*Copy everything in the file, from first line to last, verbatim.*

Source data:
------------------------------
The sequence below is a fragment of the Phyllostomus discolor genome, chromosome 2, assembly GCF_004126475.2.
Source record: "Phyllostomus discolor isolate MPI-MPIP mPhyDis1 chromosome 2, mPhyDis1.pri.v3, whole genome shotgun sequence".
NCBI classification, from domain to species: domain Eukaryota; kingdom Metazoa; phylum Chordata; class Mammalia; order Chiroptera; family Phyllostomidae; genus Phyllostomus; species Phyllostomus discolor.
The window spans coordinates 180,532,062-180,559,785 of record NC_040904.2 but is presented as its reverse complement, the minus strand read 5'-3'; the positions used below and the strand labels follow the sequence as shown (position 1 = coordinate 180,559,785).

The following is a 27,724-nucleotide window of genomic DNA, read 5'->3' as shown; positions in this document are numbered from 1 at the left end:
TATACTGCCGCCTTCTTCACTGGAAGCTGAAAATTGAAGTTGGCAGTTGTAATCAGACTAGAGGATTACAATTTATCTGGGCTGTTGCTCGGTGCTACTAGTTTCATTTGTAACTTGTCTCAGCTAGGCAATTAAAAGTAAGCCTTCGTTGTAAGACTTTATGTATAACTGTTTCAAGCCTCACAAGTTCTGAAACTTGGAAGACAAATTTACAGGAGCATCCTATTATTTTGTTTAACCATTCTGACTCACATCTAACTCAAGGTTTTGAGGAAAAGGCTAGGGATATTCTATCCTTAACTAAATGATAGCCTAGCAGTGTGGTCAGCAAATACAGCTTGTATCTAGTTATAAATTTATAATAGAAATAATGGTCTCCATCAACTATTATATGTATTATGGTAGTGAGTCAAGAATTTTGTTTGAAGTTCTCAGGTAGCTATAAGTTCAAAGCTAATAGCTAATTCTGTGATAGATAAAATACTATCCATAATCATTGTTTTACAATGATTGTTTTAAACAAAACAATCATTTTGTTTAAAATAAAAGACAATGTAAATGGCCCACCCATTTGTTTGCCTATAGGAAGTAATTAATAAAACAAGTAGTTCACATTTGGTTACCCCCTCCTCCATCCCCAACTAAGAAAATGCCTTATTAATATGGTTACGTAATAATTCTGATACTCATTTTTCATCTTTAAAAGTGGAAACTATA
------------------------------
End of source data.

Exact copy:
The sequence below is a fragment of the Phyllostomus discolor genome, chromosome 2, assembly GCF_004126475.2.
Source record: "Phyllostomus discolor isolate MPI-MPIP mPhyDis1 chromosome 2, mPhyDis1.pri.v3, whole genome shotgun sequence".
NCBI classification, from domain to species: domain Eukaryota; kingdom Metazoa; phylum Chordata; class Mammalia; order Chiroptera; family Phyllostomidae; genus Phyllostomus; species Phyllostomus discolor.
The window spans coordinates 180,532,062-180,559,785 of record NC_040904.2 but is presented as its reverse complement, the minus strand read 5'-3'; the positions used below and the strand labels follow the sequence as shown (position 1 = coordinate 180,559,785).

The following is a 27,724-nucleotide window of genomic DNA, read 5'->3' as shown; positions in this document are numbered from 1 at the left end:
TATACTGCCGCCTTCTTCACTGGAAGCTGAAAATTGAAGTTGGCAGTTGTAATCAGACTAGAGGATTACAATTTATCTGGGCTGTTGCTCGGTGCTACTAGTTTCATTTGTAACTTGTCTCAGCTAGGCAATTAAAAGTAAGCCTTCGTTGTAAGACTTTATGTATAACTGTTTCAAGCCTCACAAGTTCTGAAACTTGGAAGACAAATTTACAGGAGCATCCTATTATTTTGTTTAACCATTCTGACTCACATCTAACTCAAGGTTTTGAGGAAAAGGCTAGGGATATTCTATCCTTAACTAAATGATAGCCTAGCAGTGTGGTCAGCAAATACAGCTTGTATCTAGTTATAAATTTATAATAGAAATAATGGTCTCCATCAACTATTATATGTATTATGGTAGTGAGTCAAGAATTTTGTTTGAAGTTCTCAGGTAGCTATAAGTTCAAAGCTAATAGCTAATTCTGTGATAGATAAAATACTATCCATAATCATTGTTTTACAATGATTGTTTTAAACAAAACAATCATTTTGTTTAAAATAAAAGACAATGTAAATGGCCCACCCATTTGTTTGCCTATAGGAAGTAATTAATAAAACAAGTAGTTCACATTTGGTTACCCCCTCCTCCATCCCCAACTAAGAAAATGCCTTATTAATATGGTTACGTAATAATTCTGATACTCATTTTTCATCTTTAAAAGTGGAAACTATA